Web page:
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New laws impact mosquito abatement

POSTED January 10, 2012 11:07 p.m.

West Nile Virus prevention is a major goal of the Turlock Mosquito Abatement District, but new laws might make it harder for TMAD to control mosquito populations.

Mosquito abatement districts will now have to comply with the Clean Water Act, federal laws regarding the release of toxic substances into water. Mosquito abatement and other vector control organizations will be required to obtain a National Pollutant Discharge System permit each time they use pesticides near water sources.

David Heft, general manager of Turlock Mosquito Abatement District, said the new laws might affect TMAD’s ability to respond to service requests and treat mosquitoes. TMAD will have to follow strict permitting requirements when spraying near water, including an inspection before, during and after treatment.

“What used to take one trip will now take three or four. Some of these areas are pretty remote and difficult to get to,” Heft said.

Turlock Mosquito Abatement District covers 900 square miles, including the communities of Turlock, Newman, Patterson, Hughson, Ceres and unincorporated county areas in between. Many of these areas include U.S. waters, including wetlands and rivers. Travel time is a major factor for TMAD seasonal employees, and additional trips to the farthest corners of the district would take up employee time that could otherwise be spent treating mosquitoes. Employees will also spend more time dealing with paperwork.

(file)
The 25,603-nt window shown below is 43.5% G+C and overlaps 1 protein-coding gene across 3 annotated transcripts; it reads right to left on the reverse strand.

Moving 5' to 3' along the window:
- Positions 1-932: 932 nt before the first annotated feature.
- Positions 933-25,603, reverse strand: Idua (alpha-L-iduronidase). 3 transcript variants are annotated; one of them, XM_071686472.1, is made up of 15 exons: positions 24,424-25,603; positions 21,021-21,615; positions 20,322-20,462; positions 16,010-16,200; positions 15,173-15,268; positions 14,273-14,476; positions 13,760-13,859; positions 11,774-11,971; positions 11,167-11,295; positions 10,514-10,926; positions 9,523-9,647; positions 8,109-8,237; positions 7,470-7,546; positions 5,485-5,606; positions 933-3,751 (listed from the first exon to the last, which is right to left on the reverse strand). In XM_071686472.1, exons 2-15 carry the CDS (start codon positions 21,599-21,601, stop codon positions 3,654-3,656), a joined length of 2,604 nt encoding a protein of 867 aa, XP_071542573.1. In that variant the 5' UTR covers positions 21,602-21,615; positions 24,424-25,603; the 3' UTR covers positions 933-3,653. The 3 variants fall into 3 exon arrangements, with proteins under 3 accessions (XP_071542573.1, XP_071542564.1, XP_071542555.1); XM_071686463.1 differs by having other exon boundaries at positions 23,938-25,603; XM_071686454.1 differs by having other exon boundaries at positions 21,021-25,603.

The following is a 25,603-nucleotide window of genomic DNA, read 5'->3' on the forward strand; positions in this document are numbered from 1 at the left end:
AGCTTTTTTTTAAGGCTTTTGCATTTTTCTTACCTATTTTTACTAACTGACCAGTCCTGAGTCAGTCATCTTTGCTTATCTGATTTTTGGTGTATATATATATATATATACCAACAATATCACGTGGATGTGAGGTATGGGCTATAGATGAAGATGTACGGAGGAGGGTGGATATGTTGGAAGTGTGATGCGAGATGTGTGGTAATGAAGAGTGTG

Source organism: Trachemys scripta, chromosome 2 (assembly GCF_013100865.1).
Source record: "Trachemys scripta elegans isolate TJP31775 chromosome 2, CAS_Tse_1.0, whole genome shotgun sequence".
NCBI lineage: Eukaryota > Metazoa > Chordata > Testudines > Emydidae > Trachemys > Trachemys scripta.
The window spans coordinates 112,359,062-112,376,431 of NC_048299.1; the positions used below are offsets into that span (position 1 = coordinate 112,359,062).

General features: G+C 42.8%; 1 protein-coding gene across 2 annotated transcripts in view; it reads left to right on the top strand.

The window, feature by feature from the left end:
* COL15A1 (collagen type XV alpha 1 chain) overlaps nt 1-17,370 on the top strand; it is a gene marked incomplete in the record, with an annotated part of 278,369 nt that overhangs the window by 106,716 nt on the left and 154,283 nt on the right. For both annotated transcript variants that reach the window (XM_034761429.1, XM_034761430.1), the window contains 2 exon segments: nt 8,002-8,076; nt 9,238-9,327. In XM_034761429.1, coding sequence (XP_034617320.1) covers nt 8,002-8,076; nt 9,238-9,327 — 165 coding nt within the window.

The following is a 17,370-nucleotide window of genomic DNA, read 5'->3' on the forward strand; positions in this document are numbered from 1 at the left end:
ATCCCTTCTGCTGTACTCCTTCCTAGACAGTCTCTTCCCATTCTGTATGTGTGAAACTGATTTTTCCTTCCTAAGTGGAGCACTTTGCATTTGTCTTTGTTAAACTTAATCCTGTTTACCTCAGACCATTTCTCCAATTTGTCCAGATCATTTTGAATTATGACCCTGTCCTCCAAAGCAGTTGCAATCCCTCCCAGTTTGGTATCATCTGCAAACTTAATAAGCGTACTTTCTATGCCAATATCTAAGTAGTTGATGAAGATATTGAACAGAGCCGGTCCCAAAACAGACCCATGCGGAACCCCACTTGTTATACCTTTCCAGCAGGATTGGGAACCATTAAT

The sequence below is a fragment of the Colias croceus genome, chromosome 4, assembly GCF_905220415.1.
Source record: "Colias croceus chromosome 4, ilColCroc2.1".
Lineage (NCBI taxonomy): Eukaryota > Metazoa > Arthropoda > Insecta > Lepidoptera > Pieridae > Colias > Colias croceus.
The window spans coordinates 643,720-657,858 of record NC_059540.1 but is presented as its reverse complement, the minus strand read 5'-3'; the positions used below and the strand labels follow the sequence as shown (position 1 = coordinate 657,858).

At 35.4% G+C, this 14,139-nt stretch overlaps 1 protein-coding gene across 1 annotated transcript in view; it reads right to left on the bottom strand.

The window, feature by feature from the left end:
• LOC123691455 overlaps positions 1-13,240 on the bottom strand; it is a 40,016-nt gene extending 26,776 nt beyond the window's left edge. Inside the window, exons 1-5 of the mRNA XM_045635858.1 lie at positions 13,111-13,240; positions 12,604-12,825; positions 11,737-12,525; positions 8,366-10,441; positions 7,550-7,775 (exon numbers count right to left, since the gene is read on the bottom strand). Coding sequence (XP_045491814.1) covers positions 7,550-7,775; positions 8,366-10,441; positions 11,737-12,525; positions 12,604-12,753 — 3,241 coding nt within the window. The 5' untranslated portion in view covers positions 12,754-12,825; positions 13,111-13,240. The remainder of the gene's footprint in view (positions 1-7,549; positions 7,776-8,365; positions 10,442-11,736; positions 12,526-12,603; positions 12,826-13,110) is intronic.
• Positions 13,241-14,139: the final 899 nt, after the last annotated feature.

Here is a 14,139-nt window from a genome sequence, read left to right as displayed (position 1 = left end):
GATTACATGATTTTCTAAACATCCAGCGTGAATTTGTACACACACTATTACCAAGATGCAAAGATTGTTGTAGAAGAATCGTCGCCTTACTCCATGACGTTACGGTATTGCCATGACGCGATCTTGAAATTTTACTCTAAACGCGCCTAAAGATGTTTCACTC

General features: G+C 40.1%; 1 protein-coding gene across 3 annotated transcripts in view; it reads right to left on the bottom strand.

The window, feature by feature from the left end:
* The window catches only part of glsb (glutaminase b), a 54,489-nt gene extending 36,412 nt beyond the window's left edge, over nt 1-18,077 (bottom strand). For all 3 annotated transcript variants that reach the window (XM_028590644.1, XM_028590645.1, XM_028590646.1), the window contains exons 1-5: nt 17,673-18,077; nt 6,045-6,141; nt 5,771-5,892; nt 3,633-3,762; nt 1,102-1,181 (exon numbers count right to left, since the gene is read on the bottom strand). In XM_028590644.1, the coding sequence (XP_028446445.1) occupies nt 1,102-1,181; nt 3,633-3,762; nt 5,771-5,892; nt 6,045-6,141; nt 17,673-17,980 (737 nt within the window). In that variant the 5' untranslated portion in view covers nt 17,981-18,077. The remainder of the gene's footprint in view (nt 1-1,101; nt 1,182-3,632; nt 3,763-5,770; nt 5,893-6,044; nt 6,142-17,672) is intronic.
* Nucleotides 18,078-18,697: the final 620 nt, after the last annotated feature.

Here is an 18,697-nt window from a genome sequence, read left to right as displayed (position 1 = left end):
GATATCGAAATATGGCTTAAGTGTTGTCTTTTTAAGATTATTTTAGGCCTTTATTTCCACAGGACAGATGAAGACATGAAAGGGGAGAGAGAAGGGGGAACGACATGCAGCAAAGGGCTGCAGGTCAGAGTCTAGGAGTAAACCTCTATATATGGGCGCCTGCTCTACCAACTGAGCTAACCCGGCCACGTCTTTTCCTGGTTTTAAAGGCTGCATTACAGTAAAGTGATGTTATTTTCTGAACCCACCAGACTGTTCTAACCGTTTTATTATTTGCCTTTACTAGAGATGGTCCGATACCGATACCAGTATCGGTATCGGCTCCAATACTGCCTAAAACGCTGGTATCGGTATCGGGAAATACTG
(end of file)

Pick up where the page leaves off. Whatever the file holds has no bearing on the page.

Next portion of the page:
“It could mean more manpower to comply with the permit requirements,” Heft said.

Mosquito abatement and vector control districts across the country are lobbying for an exemption to the Clean Water Act for public health reasons. Mosquito abatement districts are charged with finding and eliminating mosquito populations that carry potentially deadly West Nile Virus.

In 2011 Turlock Mosquito Abatement District found 88 mosquito samples that tested positive for West Nile Virus. The virus is spread through bites from contaminated mosquitoes and can lead to encephalitis, brain damage or death in about 1 percent of infected people. Four human cases of West Nile Virus were confirmed in Turlock Mosquito Abatement District in 2011. Eleven cases were found in Stanislaus County, contributing to 155 cases in California. Statewide, there were 50 more human cases of West Nile Virus in 2011 than in 2010.

Turlock Mosquito Abatement District checks trapped mosquitoes in the area for West Nile Virus. It also responds to calls of dead birds, which can indicate West Nile Virus activity. TMAD responds to service calls for mosquito abatement and also sprays and treats mosquito hot-spots in the area.

Mosquito season typically ends in September, and TMAD normally switches to a winter schedule at the end of that month. This year, however, the summer schedule was extended to Oct. 31.

“The season slows down tremendously after October, but mosquitoes will take advantage of the warmer weather, even in winter. We found mosquito larvae under a layer of ice just yesterday,” Heft said.

Residents are urged to report mosquito activity any time of year to Turlock Mosquito Abatement District at 634-1234. Neglected pools, ornamental ponds, buckets of rainwater and any other standing water are breeding grounds for mosquitoes, and should be emptied or treated.  Turlock Mosquito Abatement District can advise on the best way to handle mosquito treatment.

To contact Andrea Goodwin, e-mail agoodwin@turlockjournal.com or call 634-9141 ext. 2003.

 

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